Prospective Study
Copyright ©The Author(s) 2016. Published by Baishideng Publishing Group Inc. All rights reserved.
World J Gastroenterol. Sep 7, 2016; 22(33): 7604-7612
Published online Sep 7, 2016. doi: 10.3748/wjg.v22.i33.7604
Dried blood spots, valid screening for viral hepatitis and human immunodeficiency virus in real-life
Belinda K Mössner, Benjamin Staugaard, Janne Jensen, Søren Thue Lillevang, Peer B Christensen, Dorte Kinggaard Holm
Belinda K Mössner, Benjamin Staugaard, Peer B Christensen, Department of Infectious Diseases, Odense University Hospital, 5000 Odense, Denmark
Janne Jensen, Department of Medicine, Lillebaelt Hospital, Kolding, 6000 Kolding, Denmark
Søren Thue Lillevang, Dorte Kinggaard Holm, Department of Clinical Immunology, Odense University Hospital, 5000 Odense, Denmark
Peer B Christensen, Department of Clinical Research, University of Southern Denmark, 5000 Odense, Denmark
Author contributions: Mössner BK, Lillevang ST, Christensen PB and Holm DK designed the study; Mössner BK, Staugaard B, Jensen J and Christensen PB performed the experiments; Lillevang ST and Holm DK contributed new analytic tools/methods; Mössner BK analyzed the data; and Mössner BK, Christensen PB and Holm DK wrote the paper; all authors revised the final manuscript.
Supported by Abbvie, Denmark.
Institutional review board statement: The study was reviewed and approved by the Scientific Institutional Review Board in the southern region of Denmark (Project ID: S-20140128).
Informed consent statement: All study participants provided written informed consent prior to study enrollment.
Conflict-of-interest statement: Peer Brehm Christensen has received research grants from Abbvie and Gilead; no other authors have any conflicts of interest to disclose.
Data sharing statement: There are no additional data available.
Open-Access: This article is an open-access article which was selected by an in-house editor and fully peer-reviewed by external reviewers. It is distributed in accordance with the Creative Commons Attribution Non Commercial (CC BY-NC 4.0) license, which permits others to distribute, remix, adapt, build upon this work non-commercially, and license their derivative works on different terms, provided the original work is properly cited and the use is non-commercial. See:
Correspondence to: Peer B Christensen, PhD, Associate Professor, Department of Infectious Diseases, Odense University Hospital, Sdr. Boulevard 29, DK 5000 Odense C, Denmark.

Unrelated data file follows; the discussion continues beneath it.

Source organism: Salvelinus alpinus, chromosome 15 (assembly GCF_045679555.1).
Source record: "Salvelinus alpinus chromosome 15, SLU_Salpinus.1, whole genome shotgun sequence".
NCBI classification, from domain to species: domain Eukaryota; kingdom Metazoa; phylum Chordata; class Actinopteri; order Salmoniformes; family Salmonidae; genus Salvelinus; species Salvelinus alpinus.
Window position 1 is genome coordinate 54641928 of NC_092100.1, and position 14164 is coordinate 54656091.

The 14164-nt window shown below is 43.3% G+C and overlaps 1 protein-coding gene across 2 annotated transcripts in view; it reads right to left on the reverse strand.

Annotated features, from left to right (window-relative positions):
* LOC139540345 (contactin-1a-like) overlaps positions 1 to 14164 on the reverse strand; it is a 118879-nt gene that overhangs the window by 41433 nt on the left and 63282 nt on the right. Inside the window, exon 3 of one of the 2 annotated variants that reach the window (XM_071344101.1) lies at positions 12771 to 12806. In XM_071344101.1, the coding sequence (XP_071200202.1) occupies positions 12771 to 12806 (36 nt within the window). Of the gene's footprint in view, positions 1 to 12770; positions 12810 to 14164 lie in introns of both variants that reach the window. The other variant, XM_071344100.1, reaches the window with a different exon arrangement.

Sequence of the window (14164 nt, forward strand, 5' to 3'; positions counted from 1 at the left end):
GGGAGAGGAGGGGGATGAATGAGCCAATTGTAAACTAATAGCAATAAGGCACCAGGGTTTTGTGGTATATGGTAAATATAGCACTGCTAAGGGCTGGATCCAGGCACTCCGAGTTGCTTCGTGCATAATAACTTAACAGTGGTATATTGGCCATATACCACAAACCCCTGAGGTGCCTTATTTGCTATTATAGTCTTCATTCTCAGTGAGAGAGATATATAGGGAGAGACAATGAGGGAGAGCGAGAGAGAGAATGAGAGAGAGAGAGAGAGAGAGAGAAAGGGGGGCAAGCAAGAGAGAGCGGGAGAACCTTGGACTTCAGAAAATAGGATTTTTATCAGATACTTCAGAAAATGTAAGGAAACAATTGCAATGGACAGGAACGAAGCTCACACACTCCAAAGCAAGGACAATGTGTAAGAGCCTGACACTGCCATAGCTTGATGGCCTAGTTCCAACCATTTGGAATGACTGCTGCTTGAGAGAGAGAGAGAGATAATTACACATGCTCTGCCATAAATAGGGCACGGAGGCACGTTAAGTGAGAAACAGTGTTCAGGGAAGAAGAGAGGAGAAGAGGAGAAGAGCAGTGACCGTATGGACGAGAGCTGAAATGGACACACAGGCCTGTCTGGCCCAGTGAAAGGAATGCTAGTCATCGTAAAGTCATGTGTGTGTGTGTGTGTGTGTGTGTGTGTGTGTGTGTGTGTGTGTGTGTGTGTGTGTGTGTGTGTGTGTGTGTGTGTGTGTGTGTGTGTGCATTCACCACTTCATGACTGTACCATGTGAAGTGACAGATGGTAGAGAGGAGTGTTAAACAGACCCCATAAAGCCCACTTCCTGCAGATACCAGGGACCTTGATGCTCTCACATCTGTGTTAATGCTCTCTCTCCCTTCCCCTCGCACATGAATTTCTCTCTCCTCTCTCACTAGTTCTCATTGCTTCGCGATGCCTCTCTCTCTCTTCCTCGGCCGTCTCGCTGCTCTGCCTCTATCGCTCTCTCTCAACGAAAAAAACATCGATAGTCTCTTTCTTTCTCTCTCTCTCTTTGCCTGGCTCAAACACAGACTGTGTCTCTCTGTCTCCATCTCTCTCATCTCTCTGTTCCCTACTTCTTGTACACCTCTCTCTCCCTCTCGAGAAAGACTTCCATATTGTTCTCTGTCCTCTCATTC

Telephone: +45-6541-1559 Fax: +45-6611-7418
Received: March 29, 2016
Peer-review started: May 5, 2016
First decision: May 30, 2016
Revised: June 27, 2016
Accepted: July 31, 2016
Article in press: July 31, 2016
Published online: September 7, 2016

To detect chronic hepatitis B (CHB), chronic hepatitis C (CHC) and human immunodeficiency virus (HIV) infections in dried blood spot (DBS) and compare these samples to venous blood sampling in real-life.


We included prospective patients with known viral infections from drug treatment centers, a prison and outpatient clinics and included blood donors as negative controls. Five drops of finger capillary blood were spotted on filter paper, and a venous blood sample was obtained. The samples were analyzed for HBsAg, anti-HBc, anti-HBs, anti-HCV, and anti-HIV levels as well as subjected to a combined nucleic acid test (NAT) for HBV DNA, HCV RNA and HIV RNA.


Samples from 404 subjects were screened (85 CHB, 116 CHC, 114 HIV and 99 blood donors). DBS had a sensitivity of > 96% and a specificity of > 98% for the detection of all three infections. NAT testing did not improve sensitivity, but correctly classified 95% of the anti-HCV-positive patients with chronic and past infections. Anti-HBc and anti-HBS showed low sensitivity in DBS (68% and 42%).


DBS sampling, combined with an automated analysis system, is a feasible screening method to diagnose chronic viral hepatitis and HIV infections outside of the health care system.

Keywords: Dried blood spot, Real-life, Screening, Hepatitis B, Hepatitis C, Human immunodeficiency virus, People who inject drugs, Drug-users, Prisoners

Core tip: This study shows that it is feasible to combine serology and nucleic acid screening for hepatitis B virus (HBV), hepatitis C virus (HCV) and human immunodeficiency virus (HIV) infections in one dried blood sample (DBS) collected in real life and analyzed using a modern laboratory platform. We observed a sensitivity and specificity of > 96% for HBV, HCV, and HIV and correctly classified 95% of all HCV patients into past vs chronic infections compared to simultaneously collected venous blood samples. The study confirms that DBSs are feasible samples in outreach clinics and confirms the high sensitivity and specificity of previous laboratory-based studies.